8 Reasons to Consider Consignment

When you’re looking to freshen your home décor, consignment shopping is an attractive option. But before making a foray into the consignment world, it helps to know the ins and outs of the process.

Her personality is as bright and perky as her shop. Photo: Charles Plohn

Enter Cynthia Johnson, who has a contagious enthusiasm in her mission to ensure that every piece of furniture is living its best life. Johnson, the owner of Elephant in the Room, a home furnishings consignment shop in Princeton, talks about home furnishings the way many people talk about puppies. There’s nothing better, she says, than when “the stars line up and a piece is ready to go to a home.”

I had a chance to chat with Cynthia, and she explained all the ways a good consignment shop benefits its clientele.



1. Consignment Can Help You Save Money

You can get high-quality items at a fraction of the cost. “It’s such a good way to get good deals on quality furniture,” Johnson says. “I typically price things at half of retail. The starting point is half of what [a previous owner] paid.”

2. Or Make Money

For the person who’s been thinking of simply discarding a sofa or table, any amount of money gained is a bonus. Potential consignors should be aware, however, that prices are reduced the longer a piece sits on the showroom floor. Johnson says she typically keeps pieces for about 90 days, marking them down in increments. “On day 30, the price is reduced by 15%. At day 60, it drops 30% off of the top price.” Still, Johnson has been known to extend that time if “it’s a great piece and it deserves a home.” (See what I mean?)

3. It’s On Trend

You’re most likely not going to find a hoard of chintz sofas and fringed lampshades in a good consignment shop. Johnson keeps her eye on the trends and does her best to stock currently popular styles. “I’m finding that people want a nice clean, streamlined look,” she says of her clients’ tastes.

“Big roll arms on sofas and chairs are gone. Everyone wants a track arm,” Johnson says.

4. And Makes A Good Impression

Never underestimate the power of a professional, pretty environment when buying or selling goods — consignment is much more than an off-site garage sale. “I’ve got a showroom where I’m displaying things in their best light,” Johnson says. “It’s a nice environment, and I typically get better prices.” Consignment can also eliminate some of the hazards of selling pieces on your own. “You don’t have strangers come to your home.”

In the showroom, pieces are arranged the way they would be in a home.

5. Consignment Professionals Can Separate Trash From Treasures

Don’t think a consignment shop will take just any old thing; items must be in good condition to be considered. “I’m pretty picky about what I consign,” Johnson says, “because no one wants to do projects. They want to buy a piece, take it home and use it.”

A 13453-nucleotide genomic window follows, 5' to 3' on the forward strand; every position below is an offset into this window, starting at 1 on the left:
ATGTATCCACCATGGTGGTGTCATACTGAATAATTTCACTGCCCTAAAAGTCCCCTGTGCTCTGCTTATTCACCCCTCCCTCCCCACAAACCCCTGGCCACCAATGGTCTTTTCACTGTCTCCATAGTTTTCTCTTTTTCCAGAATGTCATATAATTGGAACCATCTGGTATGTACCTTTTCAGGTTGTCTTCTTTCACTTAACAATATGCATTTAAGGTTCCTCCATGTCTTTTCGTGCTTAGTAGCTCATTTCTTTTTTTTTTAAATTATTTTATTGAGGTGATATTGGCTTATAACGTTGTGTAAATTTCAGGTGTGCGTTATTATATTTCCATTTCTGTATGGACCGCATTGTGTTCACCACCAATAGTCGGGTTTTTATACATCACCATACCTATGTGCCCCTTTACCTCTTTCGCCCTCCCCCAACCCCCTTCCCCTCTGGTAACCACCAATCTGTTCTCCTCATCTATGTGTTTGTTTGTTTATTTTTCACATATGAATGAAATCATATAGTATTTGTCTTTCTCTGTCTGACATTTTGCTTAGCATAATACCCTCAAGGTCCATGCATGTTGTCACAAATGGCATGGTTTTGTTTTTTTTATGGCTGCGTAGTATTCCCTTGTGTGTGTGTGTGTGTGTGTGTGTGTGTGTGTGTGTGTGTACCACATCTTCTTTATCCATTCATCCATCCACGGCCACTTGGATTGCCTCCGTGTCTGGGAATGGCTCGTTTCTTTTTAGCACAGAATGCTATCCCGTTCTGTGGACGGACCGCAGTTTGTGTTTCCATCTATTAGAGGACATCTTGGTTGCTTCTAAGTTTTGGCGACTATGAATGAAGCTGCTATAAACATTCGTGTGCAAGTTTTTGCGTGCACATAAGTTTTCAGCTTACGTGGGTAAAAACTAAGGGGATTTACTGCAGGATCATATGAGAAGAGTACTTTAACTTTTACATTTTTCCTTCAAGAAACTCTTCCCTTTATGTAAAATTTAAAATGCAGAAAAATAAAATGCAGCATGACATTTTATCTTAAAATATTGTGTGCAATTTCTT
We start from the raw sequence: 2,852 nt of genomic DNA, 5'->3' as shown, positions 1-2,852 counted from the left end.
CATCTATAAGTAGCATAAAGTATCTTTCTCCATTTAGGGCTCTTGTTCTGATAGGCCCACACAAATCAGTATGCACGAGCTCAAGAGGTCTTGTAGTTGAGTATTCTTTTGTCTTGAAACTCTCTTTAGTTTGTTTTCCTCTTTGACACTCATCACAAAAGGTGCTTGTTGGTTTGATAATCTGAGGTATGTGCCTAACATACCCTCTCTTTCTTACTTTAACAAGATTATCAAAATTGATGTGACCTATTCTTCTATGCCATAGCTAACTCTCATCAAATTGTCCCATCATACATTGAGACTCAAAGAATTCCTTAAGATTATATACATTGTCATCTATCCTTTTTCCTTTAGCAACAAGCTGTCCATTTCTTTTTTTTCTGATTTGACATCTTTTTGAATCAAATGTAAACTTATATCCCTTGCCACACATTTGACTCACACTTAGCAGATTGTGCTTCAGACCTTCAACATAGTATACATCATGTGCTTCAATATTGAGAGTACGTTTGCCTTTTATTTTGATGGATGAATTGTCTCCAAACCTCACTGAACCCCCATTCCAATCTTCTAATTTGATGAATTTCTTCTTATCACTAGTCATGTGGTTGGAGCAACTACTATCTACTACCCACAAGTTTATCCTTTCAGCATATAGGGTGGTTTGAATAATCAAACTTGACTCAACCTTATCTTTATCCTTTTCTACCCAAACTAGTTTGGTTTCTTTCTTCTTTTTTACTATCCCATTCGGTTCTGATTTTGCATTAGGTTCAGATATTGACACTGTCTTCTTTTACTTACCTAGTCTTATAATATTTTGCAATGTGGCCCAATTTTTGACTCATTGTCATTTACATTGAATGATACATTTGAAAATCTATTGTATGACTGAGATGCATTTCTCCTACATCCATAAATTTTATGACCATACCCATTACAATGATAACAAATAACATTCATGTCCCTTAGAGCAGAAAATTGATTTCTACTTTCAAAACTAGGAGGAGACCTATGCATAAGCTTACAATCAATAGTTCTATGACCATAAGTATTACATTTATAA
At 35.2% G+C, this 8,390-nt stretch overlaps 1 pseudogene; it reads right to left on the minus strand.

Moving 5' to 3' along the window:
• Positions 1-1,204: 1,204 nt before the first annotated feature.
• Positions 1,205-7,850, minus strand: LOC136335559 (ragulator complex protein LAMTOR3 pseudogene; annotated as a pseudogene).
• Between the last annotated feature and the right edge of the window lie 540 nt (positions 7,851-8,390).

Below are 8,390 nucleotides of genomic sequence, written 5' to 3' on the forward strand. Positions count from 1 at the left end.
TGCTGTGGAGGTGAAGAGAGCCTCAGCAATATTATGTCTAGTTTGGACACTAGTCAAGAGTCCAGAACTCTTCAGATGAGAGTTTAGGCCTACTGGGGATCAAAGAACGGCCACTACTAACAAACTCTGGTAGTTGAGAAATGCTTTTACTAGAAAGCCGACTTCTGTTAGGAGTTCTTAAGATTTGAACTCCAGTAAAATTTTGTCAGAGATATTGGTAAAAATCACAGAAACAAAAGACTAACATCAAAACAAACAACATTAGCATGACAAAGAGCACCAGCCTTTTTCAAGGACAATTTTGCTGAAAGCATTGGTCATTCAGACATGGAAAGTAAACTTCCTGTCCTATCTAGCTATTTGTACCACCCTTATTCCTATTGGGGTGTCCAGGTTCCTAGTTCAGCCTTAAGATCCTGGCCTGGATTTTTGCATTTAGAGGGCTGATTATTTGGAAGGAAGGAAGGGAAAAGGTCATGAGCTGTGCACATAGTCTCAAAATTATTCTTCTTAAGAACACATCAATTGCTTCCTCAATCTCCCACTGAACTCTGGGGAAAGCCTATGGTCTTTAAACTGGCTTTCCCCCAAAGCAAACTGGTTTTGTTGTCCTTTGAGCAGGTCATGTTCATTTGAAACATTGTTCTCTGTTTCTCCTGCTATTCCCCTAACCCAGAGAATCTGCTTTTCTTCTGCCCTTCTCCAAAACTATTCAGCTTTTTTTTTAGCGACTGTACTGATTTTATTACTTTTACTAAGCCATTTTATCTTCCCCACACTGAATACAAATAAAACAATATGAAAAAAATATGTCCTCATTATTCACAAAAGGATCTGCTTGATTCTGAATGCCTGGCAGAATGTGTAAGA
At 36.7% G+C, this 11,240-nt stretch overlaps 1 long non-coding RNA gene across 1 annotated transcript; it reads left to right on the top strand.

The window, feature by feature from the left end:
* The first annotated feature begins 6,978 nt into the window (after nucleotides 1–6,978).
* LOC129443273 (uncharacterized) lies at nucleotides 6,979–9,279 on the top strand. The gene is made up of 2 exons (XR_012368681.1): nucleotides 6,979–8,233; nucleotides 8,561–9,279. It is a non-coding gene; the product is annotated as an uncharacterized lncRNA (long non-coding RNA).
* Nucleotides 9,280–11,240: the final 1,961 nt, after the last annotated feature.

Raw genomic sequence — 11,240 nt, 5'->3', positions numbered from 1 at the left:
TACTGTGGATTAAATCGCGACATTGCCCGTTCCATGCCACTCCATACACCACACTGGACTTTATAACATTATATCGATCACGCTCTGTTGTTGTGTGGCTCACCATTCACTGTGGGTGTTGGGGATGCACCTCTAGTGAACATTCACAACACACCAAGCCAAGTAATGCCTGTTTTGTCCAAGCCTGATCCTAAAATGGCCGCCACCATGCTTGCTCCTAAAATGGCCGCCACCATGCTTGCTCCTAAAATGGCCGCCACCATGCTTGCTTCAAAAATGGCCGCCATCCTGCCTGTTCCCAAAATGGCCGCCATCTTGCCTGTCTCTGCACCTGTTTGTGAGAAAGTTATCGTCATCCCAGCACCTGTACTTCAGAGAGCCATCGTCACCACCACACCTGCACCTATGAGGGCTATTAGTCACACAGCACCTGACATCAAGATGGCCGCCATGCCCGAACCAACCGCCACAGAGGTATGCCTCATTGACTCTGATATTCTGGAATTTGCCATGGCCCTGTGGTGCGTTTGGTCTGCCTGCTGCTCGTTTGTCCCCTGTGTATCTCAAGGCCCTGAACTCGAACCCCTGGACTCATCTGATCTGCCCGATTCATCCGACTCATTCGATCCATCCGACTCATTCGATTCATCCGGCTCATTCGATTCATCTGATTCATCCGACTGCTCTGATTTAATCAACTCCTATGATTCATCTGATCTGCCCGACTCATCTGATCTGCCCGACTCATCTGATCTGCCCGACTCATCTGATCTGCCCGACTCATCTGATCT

Johnson’s exacting requirements extend to an issue that had been nagging at me throughout our conversation. What about bedbugs, fleas, etc.? (Ick.) Johnson is extremely careful about the items she takes in her shop. “Someone might have a spectacular leather sofa bed, but I don’t take sofa beds, no mattresses. I don’t even typically take upholstered headboards. I’m very picky about rugs as well. They can’t come from homes with pets.”

This carpet was fully vermin vetted before being accepted for consignment.

6. And Show You How To Mix And Match

Because you’ll most likely be blending existing or new pieces with consigned pieces, Johnson says, “I show people how to mix old and new.” In fact, new and consigned pieces share space on her showroom floor. (Johnson carries CR Laine, Wesley Hall, Harden, Cox Manufacturing, Modway and Thibaut, as well as her own textile collection in addition to consigned items.) “I might have a very traditional piece and mix it with funky pieces to show people how to do it successfully.”

This vintage cabinet is displayed between two brand new chairs from CR Laine.

7. You Can Try Out Pieces You’re Interested In

Johnson encourages her clients to test out furnishings. “People shouldn’t be afraid to open drawers or sit on pieces,” Johnson says, to ensure that the items they’re buying will hold up in their home environment. For certain smaller pieces, Johnson goes a step further. “We occasionally allow people to take them home on approval,” she says, “if it seems necessary and reasonable” to get a feel for how a piece will work in a particular environment. (Customers sign an agreement and leave a credit card number before taking an item home for a few hours.)

Not sure if a ceramic swan will work in your space? Take it home and see!

8. And Learn About Your Purchase

Johnson is a self-described “furniture geek” who loves talking with people. “Buyers shouldn’t be afraid to ask about the pieces,” she says. She talks to her consigners about the history of the pieces they’re selling and can point out to her customers “details you might not have thought about, such as dovetail joinery or quality construction. It’s about sharing the coolness of a piece.”

When Johnson researched the circa-1929 lamp below, for example, she found out some very cool things. “The figure is that of a real woman who, in 1920s Germany was hailed as the “Priestess of Depravity,” Anita Berber (androgynous cabaret dancer, alcoholic, drug addict). We were excited to find the black and white photo of Berber in this costume posing for the artist, C. Holzer Delfanti.”

“It was one of those pieces that teeters between ugly and amazing!” Johnson says. Photo right: Wiener Museum of Decorative Arts

Cool pieces at good prices? It’s a win-win. “It’s so darn fun,” Johnson says. “I love to see the joy on clients’ faces when they discover something for their home.”